Were You Raised to be a Doormat? Most Liked Hot Conversation

Yesterday a difficult neighbor caught me at the mailbox and cried on my shoulder about a big problem she was having. I was surprised because her problem was really personal and we don’t know each other very well, but she was distressed so I stood and listened and made sympathetic noises. When I saw a decent opening, I bolted.

Later, I told Mom that I hadn’t wanted to hear about the woman’s problems because it made me feel obligated, but more than that, I wondered why she’d dumped that load on me.

“She probably feels comfortable with you,” said Mom. “Maybe she doesn’t have anybody else. It’s a compliment.”

A light went off in my brain as I recognized the sound of old, familiar propaganda.

Like many of you, I was taught to sacrifice my own interests in service to others. If a person who everybody else avoids reaches out to us, we feel honored to be chosen. Because we’re special – stronger, more patient, more broad-minded than those wimpy others who would simply give up.

I was taught to think, “I must really have something, that this person needs me.” What I didn’t see was that normal people avoided the abusers. Normal people valued themselves enough to protect their time and energy, whereas I labored to help the crackpots change and do better. When I first got hired in human resources, I was practically codependent.

I had the look of a victim.

I understand that my parents thought they were teaching me compassion, but they went too far toward love and not enough in the direction of self-defense. It would have been good if they’d taught me to squint, Clint Eastwood-style, when I encountered potential users.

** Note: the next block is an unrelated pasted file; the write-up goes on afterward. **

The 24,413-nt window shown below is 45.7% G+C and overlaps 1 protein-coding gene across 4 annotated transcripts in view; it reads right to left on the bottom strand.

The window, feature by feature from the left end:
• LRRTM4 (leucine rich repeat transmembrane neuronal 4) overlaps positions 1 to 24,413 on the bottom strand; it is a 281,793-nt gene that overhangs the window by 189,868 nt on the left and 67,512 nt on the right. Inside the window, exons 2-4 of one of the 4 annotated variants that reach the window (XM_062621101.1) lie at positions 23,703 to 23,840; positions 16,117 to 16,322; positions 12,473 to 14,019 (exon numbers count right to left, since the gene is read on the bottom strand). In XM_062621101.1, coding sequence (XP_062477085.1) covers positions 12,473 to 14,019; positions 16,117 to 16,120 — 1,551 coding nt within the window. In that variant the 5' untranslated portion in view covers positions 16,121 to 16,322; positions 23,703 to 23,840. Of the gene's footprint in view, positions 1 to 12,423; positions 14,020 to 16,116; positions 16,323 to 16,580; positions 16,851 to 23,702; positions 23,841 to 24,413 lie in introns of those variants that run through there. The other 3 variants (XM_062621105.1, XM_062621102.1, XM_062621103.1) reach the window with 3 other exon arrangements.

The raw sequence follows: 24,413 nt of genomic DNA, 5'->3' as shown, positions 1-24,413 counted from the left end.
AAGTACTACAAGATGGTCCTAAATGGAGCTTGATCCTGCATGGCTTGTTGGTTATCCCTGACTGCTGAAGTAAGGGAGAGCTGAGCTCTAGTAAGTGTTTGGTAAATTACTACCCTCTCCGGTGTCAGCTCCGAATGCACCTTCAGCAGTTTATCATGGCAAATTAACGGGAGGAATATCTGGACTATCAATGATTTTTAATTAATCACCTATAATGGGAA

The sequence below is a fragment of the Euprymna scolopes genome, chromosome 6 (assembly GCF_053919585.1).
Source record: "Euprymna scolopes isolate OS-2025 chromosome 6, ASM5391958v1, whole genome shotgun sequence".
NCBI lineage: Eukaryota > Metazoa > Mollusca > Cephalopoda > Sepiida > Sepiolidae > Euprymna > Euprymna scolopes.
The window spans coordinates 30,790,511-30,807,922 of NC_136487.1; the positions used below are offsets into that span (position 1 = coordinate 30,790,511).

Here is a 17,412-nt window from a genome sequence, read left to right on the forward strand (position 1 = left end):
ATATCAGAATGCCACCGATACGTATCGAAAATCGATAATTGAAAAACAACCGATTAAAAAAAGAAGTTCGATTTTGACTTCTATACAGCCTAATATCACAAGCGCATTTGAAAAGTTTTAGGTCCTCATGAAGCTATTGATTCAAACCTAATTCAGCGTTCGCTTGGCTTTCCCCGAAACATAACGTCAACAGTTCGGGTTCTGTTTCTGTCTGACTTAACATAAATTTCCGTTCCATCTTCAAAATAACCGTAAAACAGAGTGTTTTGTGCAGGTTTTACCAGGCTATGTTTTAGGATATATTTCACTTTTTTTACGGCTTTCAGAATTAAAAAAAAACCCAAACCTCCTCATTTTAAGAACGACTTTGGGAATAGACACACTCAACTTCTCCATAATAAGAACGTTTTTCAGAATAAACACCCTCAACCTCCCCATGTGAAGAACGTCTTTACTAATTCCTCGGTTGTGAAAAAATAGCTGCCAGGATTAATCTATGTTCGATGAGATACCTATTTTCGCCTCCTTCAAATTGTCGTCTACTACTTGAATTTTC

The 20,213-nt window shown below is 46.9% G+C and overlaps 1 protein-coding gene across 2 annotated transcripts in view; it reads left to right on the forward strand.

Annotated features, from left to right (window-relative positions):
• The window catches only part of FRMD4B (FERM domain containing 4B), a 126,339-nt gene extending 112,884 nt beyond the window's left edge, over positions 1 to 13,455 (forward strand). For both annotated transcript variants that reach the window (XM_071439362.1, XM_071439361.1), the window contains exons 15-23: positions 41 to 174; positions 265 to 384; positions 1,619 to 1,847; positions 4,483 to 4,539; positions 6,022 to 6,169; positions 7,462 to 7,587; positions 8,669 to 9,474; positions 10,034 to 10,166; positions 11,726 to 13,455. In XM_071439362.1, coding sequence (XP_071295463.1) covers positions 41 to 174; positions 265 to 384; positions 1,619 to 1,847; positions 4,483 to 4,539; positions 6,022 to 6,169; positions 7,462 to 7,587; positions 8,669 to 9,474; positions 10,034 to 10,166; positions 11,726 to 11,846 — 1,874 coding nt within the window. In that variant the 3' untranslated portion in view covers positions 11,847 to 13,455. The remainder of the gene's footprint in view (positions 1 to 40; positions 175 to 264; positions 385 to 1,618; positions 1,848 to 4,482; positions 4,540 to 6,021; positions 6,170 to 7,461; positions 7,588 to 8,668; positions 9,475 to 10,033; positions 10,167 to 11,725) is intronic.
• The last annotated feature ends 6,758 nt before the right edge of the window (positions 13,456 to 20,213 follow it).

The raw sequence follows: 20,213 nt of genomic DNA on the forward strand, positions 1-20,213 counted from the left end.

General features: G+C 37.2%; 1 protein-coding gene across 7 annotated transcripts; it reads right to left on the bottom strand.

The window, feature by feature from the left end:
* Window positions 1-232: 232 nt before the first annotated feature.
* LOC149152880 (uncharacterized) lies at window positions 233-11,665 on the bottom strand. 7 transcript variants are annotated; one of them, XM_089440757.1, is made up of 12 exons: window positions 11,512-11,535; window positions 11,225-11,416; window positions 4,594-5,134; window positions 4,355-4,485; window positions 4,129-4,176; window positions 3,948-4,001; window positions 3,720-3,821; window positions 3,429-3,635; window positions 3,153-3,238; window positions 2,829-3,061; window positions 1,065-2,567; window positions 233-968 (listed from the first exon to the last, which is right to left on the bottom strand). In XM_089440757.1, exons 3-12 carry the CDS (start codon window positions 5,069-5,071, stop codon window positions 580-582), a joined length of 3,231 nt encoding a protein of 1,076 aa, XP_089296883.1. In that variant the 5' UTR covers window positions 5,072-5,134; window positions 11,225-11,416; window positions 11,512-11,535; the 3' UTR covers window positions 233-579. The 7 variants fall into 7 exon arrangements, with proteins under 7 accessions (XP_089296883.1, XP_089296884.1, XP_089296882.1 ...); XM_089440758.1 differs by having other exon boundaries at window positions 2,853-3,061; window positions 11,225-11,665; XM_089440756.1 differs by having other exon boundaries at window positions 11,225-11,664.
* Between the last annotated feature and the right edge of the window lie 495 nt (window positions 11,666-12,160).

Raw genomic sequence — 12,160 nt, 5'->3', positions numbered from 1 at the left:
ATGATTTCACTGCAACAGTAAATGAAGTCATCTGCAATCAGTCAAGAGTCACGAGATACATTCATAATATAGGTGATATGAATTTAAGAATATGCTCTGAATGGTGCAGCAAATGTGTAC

I once read a book called The Sociopath Next Door (yep, that’s what floats my boat) by Martha Stout. Toward the end she said, now that you know everything about a sociopath, you’ll want me to tell you how to protect yourself. How to see them coming. And the answer is, you can’t, not really, because they look for people who are nice, because those people are more easily manipulated.

Well, isn’t that great.

Even if you never meet a sociopath, you still have to have some filters, because even good people can tend to take, take, and take some more. Here’s an article by Dr. Judith Orloff about maintaining balance in a vampire relationship.

Now that I’m older I consciously resist looking like an easy mark or sending out signals that say, “Use me! Use me!” After many years in HR, two failed marriages, and countless one-sided relationships, I have developed a strategy. I offer it to you.

At first you take a little chance on a person, without making an irrevocable commitment. Then you look for reciprocity – does the person give you something ethical in return? Time, effort, repayment, career help, etc.?

Or instead of looking for reciprocity, observe and track the person’s behaviors. Discount any talk of big dreams or undeserved heartache; watch the patterns. If you see a track record of selfish behavior, lack of follow-through, or narcissism, arm yourself. The best predictor of future behavior is past behavior. Act accordingly.